Chiasso, 7.2.2008 - From 2001 to 2006, combined transport in Alpine transit through Switzerland grew by more than 70%. The new law on the modal shift of goods transport 2011-2018 is supposed to create the framework for the further development of the railways.
Interview with Peter Hafner, Director of Finance and Administration for the Hupac Group, on the subsidy policy of the Swiss Confederation and operating subsidies in combined transport
Mr Hafner, what are your expectations of the new law on the shift of goods transport for the period 2011-2018?
For a start, a clear focus on UCT (unaccompanied combined transport) with complementary promotion of the Rolling Highway (Rola). It is beyond dispute that UCT is a more efficient means of modal shift than the Rola. The artificial expansion of the Rola to 400,000 spaces per year would massively impede the development of UCT, which for years has proven to be a real driver of transport shift, and ultimately cause a shift back to the roads.
The Swiss Federal Council draft on the goods transport law provides for subsidies of 1.6 billion in support of combined transport. Does this allow the shift target of a reduction to 650,000 road shipments per year to be achieved?
There would be fewer funds available per year than in the current period, which expires in 2010. For the shift target to be achieved, the present volume of combined transport must be increased from just under a million road shipments by a factor of two-and-a-half. As to whether this ambitious target can be achieved with lower annual subsidies than at present, we have our doubts.
All the same, the subsidies are supposed to fall for each shipment shifted.
That is what they do already. By 2006 the average amounts used per shipment had already fallen by 30% compared to 2001. In the coming years the subsidies per shipment will fall constantly lower, as the total amount is capped and used for growing CT volumes. In 2018 the subsidies per shipment will be 76% lower than in 2001 – that is assuming growth in line with targets for combined transport, which must increase by an average of 8% per year with a general growth rate of 3% in the transport market if we are to achieve the shift target. Until now it has been possible to compensate for the falling operating subsidies through various improvements in productivity. Until the opening of the flat railway through the Gotthard base tunnel, though, we are still dependent on a cost-intensive, 125-year-old mountain line; there is limited scope here for improvements in productivity.
What would be the consequences of the reduction in operating subsidies?
With the general cost trend in the railway sector and a simultaneous drastic reduction in the operating subsidies, there are a number of conceivable scenarios: from a slowdown in growth to stagnation all the way to a shift back to the roads. One thing is certain: combined transport needs adequate state support in order to guarantee the intended growth in the future. The goods transport law 2011-2018 must bridge the dry spell until the opening of the NEAT.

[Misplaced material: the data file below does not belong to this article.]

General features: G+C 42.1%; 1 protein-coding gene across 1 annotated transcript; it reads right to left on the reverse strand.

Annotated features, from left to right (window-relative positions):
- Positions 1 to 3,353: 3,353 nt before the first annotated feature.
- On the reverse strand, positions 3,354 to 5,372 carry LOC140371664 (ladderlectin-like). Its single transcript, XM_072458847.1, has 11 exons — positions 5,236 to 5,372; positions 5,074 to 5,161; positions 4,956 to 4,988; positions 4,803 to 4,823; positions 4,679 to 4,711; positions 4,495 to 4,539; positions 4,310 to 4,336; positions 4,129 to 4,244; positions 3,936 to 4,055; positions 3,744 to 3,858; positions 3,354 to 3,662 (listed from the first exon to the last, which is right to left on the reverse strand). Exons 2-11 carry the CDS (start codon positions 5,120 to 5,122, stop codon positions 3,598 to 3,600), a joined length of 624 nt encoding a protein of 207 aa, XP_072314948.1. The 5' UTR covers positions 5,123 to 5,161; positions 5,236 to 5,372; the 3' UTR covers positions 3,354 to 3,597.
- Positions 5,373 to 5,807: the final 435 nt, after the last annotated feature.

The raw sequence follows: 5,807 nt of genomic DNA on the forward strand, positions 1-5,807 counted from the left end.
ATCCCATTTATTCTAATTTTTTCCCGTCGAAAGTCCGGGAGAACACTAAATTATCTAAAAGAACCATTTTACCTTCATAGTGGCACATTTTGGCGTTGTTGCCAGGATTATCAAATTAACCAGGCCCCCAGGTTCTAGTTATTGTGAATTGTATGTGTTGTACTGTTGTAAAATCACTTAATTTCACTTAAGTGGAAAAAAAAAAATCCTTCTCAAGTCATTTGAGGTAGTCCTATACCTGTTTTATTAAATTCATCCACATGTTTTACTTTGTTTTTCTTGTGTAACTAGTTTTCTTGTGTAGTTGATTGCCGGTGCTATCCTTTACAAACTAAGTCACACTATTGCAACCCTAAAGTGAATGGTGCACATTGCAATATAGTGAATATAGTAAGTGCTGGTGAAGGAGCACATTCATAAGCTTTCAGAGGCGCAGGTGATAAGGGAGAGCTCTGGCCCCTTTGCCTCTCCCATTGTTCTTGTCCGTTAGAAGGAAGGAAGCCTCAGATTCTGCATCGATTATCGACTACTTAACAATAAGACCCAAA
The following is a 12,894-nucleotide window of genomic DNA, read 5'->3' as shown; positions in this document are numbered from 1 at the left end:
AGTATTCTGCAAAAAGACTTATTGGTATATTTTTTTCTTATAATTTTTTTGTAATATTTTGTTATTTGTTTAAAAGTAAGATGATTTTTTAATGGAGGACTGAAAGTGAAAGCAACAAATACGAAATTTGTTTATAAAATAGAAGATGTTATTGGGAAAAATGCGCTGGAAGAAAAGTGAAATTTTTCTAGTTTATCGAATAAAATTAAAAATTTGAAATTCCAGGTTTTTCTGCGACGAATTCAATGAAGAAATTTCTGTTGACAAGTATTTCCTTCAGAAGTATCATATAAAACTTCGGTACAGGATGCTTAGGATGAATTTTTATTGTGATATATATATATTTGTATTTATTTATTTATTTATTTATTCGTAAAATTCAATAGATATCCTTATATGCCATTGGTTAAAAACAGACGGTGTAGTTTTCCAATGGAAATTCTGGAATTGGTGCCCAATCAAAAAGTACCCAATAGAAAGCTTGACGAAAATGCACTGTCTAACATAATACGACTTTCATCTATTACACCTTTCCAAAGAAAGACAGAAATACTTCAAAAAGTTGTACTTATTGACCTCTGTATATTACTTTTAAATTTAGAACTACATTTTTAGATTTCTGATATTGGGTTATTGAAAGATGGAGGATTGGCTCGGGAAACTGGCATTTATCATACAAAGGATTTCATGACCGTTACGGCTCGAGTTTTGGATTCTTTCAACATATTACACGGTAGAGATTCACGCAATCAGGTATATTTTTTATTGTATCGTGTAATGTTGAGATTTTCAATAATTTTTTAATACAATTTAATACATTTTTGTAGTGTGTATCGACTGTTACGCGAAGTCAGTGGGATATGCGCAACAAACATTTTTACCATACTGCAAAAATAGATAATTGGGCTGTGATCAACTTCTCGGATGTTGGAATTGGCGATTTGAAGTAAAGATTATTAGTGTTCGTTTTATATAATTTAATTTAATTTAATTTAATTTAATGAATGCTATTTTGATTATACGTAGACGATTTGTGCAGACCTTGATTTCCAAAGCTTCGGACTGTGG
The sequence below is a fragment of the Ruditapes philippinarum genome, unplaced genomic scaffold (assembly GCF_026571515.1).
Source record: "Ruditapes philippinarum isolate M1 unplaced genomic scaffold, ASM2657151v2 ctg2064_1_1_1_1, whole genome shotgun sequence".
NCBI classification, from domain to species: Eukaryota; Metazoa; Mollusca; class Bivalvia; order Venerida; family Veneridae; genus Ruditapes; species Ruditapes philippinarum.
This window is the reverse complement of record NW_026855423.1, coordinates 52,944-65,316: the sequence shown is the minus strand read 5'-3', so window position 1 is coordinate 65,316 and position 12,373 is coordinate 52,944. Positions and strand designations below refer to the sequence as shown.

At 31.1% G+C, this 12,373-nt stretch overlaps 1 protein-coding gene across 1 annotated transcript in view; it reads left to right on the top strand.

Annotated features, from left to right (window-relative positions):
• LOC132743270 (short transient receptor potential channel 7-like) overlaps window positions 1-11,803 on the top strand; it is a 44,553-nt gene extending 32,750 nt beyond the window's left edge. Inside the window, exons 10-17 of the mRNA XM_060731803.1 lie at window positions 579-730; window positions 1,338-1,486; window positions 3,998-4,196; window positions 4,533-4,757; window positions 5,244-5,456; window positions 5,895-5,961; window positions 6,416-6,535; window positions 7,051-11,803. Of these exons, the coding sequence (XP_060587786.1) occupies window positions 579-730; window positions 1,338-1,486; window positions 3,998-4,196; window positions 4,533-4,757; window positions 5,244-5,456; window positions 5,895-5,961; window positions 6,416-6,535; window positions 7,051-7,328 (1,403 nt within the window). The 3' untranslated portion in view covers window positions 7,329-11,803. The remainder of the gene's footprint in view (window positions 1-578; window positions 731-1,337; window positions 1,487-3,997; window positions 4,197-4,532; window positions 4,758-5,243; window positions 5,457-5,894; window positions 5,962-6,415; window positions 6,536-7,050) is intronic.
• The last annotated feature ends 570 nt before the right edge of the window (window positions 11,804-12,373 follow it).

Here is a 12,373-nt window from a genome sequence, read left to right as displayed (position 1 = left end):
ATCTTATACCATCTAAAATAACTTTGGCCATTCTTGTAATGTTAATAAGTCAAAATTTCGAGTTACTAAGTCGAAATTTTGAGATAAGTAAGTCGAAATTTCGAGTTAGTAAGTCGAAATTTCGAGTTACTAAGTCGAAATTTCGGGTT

What financial framework do you consider adequate?
We consider a financial framework of CHF 2.0 billion for the eight-year period 2011-2018 imperative, so that we can successfully continue the shift process. In this scenario the reduction of the operating subsidies would turn out to be slightly more moderate, which would have a positive effect on the market opportunities for combined transport.
What are operating subsidies in fact?
Operating subsidies are payments granted by the Confederation to compensate for the CT operators’ costs not covered by the market for their transalpine and, to a lesser extent, their import-export transport. They are paid so that the operators can set market prices and combined transport therefore remains competitive in comparison to the roads. One particular reason why the subsidies are needed are the increased production costs on the mountain lines. Goods trains are many times heavier than passenger trains and, depending on the train length, need two or three locomotives to cope with the gradients.
How did the present subsidy model come into being?
Until the end of 1999 the Federal Office of Transport (FOT) paid the compensation for combined transport directly to the railways. Compensation was paid for the difference between the full railway production costs and the traction prices charged, which had to be geared to the road market price. This system was changed in 2000 in the course of the railway liberalisation, in order to encourage competition between the railways. In the present subsidy model, the Confederation no longer supports the railways directly but in fact indirectly via the CT companies: the railways charge the full costs to the CT company; the CT company receives operating subsidies determined in consideration of factors including the calculated market price, exclusively for the scheduled trains that have actually run.
What advantages does the present system of operating subsidies offer?
It has set two important processes in motion. For one thing, it has stimulated competition among the CT operators. Until the year 2000 there were three CT operators in Switzerland, today there are just under 20. As a result, combined transport has become more attractive and grown. For another thing, the Confederation can gradually reduce the operating subsidies per shipment kilometre. More and more transport is being shifted with the same funds. The CT subsidy per shipment kilometre fell by 30% between 2001 and 2006 for Hupac transport.
How long will operating subsidies be needed in Switzerland?
The operating subsidies can only be abolished when the Gotthard base tunnel delivers a productivity boost. The Lötschberg base tunnel is already open but offers no solution, because this route still has to be regarded as a mountain line because of the high gradients on the southern slope of the Simplon Pass.